PhytoCardio Plus™ supports lowering of low density lipoproteins (LDL) and serum triglycerides when combined with a diet low in saturated fat and cholesterol. This unique formula utilizes both plant sterols and omega-3 fatty acids from fish oil, two natural heart-healthy ingredients that work in combination with diet to help improve cardiovascular health. Phytosterols are clinically safe and well-tolerated when consumed at recommended amounts that help support heart health. The FDA has permitted the use of a specified health claim for the use of phytosterols in helping to reduce the risk of heart disease. The FDA states, “Foods and supplements containing at least 400mg per serving of plant sterols, consumed twice a day with meals for a total intake of at least 800mg, as part of a diet low in saturated fat and cholesterol, may reduce the risk of heart disease.”
- Although plant sterols (phytosterols) and cholesterol have similar chemical structures, they differ markedly in their synthesis, intestinal absorption, and metabolic fate.
- Phytosterols inhibit intestinal cholesterol absorption, thereby lowering plasma and low-density lipoprotein (LDL) cholesterol levels. (Mayo Clinic Proc. 78:965-78 2003).
- In a review of 16 published human studies using phytosterols to reduce plasma cholesterol levels in 590 subjects, phytosterol therapy was accompanied by an average 10% reduction in total cholesterol and a corres-ponding 13% reduction in LDL cholesterol. (Am.J.Medicine;1999107(6):588-94.Review).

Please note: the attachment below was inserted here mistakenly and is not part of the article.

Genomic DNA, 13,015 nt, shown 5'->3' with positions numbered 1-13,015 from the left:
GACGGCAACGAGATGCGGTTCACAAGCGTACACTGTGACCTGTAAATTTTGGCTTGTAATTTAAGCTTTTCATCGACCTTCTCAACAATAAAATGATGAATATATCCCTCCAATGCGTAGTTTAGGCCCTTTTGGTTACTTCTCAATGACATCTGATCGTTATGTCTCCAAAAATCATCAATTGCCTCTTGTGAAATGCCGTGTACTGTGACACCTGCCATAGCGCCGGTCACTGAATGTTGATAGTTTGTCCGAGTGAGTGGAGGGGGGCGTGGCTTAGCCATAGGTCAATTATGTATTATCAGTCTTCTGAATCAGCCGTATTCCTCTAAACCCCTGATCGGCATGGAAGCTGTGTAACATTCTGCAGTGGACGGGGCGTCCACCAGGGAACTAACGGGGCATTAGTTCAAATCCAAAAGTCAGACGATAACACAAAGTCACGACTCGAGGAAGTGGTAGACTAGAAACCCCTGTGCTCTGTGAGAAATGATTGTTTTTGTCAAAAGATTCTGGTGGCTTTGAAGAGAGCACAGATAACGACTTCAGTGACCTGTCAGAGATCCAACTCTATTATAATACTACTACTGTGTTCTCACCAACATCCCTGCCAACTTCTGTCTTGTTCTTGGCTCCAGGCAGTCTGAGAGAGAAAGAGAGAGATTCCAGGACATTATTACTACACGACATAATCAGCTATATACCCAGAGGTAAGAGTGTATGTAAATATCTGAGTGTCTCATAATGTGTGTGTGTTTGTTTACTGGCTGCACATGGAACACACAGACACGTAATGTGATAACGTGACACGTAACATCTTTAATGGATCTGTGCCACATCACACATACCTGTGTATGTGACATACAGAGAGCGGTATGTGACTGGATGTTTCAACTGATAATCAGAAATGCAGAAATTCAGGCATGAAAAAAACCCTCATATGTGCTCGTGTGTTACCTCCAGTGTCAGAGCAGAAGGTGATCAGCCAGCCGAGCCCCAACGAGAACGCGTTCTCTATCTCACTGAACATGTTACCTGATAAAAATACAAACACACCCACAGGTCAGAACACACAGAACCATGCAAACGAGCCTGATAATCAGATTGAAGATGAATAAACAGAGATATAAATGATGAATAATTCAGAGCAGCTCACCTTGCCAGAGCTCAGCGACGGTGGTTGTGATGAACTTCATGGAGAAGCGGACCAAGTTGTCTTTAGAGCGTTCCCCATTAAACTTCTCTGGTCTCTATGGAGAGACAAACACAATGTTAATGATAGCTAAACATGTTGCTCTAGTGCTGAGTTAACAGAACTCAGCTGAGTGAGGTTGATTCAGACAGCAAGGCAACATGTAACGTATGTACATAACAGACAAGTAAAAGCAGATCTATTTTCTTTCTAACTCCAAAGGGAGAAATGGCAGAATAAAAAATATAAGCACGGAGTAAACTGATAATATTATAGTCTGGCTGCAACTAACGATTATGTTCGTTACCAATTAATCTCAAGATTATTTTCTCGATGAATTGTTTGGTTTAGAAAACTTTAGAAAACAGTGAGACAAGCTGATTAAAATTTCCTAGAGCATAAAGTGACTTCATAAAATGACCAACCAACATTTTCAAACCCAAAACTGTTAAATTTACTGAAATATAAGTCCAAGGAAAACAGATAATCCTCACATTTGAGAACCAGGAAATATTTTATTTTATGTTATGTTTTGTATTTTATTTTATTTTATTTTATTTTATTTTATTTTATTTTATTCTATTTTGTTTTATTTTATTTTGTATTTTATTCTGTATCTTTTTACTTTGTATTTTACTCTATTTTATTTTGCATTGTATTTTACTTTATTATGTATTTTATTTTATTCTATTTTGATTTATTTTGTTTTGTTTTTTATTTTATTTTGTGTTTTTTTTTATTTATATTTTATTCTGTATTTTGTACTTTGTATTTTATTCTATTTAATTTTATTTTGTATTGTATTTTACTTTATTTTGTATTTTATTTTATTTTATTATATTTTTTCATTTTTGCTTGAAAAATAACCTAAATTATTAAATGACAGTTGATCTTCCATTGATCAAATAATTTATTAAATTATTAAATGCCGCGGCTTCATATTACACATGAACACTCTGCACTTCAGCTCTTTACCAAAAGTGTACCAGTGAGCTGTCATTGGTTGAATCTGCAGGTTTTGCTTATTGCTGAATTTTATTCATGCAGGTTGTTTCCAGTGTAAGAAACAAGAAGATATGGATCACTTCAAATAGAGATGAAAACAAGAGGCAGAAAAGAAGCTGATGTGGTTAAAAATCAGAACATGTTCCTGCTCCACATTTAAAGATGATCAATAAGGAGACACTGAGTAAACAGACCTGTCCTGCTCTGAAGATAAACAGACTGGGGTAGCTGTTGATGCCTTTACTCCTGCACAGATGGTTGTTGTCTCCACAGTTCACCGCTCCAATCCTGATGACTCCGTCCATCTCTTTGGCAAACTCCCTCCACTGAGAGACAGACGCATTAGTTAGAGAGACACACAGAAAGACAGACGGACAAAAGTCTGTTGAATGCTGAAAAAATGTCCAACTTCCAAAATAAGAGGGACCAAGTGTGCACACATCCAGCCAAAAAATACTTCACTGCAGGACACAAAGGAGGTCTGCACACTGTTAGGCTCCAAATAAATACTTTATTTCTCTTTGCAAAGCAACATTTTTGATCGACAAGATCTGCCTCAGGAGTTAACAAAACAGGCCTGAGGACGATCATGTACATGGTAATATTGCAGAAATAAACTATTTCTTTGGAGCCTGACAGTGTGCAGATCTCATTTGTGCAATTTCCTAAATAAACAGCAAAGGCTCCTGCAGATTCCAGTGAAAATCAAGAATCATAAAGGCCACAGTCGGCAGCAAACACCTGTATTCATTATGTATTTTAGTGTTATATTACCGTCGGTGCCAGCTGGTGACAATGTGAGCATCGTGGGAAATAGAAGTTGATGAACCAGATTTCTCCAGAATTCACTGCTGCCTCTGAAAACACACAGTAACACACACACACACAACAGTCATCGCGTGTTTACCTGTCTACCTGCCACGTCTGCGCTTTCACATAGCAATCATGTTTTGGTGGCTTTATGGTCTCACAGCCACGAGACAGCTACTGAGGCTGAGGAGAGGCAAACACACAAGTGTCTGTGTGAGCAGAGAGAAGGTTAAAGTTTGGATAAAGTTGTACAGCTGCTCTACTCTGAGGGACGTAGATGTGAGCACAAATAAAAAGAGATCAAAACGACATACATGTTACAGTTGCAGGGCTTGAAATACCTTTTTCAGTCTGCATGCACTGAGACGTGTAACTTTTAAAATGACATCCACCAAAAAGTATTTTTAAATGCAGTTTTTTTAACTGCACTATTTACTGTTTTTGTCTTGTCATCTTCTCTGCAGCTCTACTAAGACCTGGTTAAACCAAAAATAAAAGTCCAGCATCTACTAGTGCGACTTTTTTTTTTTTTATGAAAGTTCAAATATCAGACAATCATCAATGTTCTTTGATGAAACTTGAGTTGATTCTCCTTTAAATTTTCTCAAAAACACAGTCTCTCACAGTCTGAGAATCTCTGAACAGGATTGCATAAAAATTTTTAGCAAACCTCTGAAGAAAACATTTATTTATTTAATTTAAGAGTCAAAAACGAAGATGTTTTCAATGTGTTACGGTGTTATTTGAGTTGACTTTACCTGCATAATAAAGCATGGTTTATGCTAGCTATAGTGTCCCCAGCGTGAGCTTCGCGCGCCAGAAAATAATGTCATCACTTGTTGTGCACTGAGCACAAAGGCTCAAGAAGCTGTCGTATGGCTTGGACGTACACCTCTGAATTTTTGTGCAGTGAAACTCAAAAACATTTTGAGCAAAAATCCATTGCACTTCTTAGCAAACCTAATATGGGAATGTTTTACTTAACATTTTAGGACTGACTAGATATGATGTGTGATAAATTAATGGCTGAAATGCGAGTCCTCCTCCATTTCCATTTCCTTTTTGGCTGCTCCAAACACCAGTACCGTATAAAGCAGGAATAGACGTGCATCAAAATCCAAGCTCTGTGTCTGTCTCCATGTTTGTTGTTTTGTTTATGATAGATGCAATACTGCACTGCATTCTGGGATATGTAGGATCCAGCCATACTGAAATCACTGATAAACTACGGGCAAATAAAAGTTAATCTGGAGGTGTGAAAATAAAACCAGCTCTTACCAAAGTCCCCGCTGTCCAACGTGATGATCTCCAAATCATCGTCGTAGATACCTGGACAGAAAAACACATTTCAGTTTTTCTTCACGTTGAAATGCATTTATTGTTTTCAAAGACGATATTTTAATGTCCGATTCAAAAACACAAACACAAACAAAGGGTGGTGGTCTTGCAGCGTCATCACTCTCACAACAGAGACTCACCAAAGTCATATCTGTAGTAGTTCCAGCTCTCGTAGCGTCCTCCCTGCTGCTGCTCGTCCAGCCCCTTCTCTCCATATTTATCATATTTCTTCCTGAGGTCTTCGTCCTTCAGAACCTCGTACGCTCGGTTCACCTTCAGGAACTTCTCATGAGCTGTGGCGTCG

- Non-esterfied phytosterols may be more effective at helping to support heart health. Non-esterified dietary phytosterols compete with dietary cholesterol for micellarization, as well as the absorption of biliary cholesterol. (Nutr. Res. 2006;26:579–584).
- The competition of phytosterols with cholesterol micellarization occurs with free sterols only and require phytosterol esters to first be hydrolyzed in the gut before they are able to help reduce the solubility of cholesterol. (J Lipid Res. 1987; 28:1144–1155).
- Clinical studies combining phytosterols with diets rich in fish oil or high-oleic sunflower oil significantly lowered LDL cholesterol; however, only the fish oil and phytosterol combination lowered both serum triglycerides and LDL cholesterol. (Curr Atheroscler Rep. 2008 Dec; 10(6):467-72).
- Current research has demonstrated that the consumption of a combination of low-dose Omega-3 and plant sterols can effectively reduce both LDL-cholesterol and triglyceride levels in individuals. (J.Nutr.2014; 144(10):1564-70).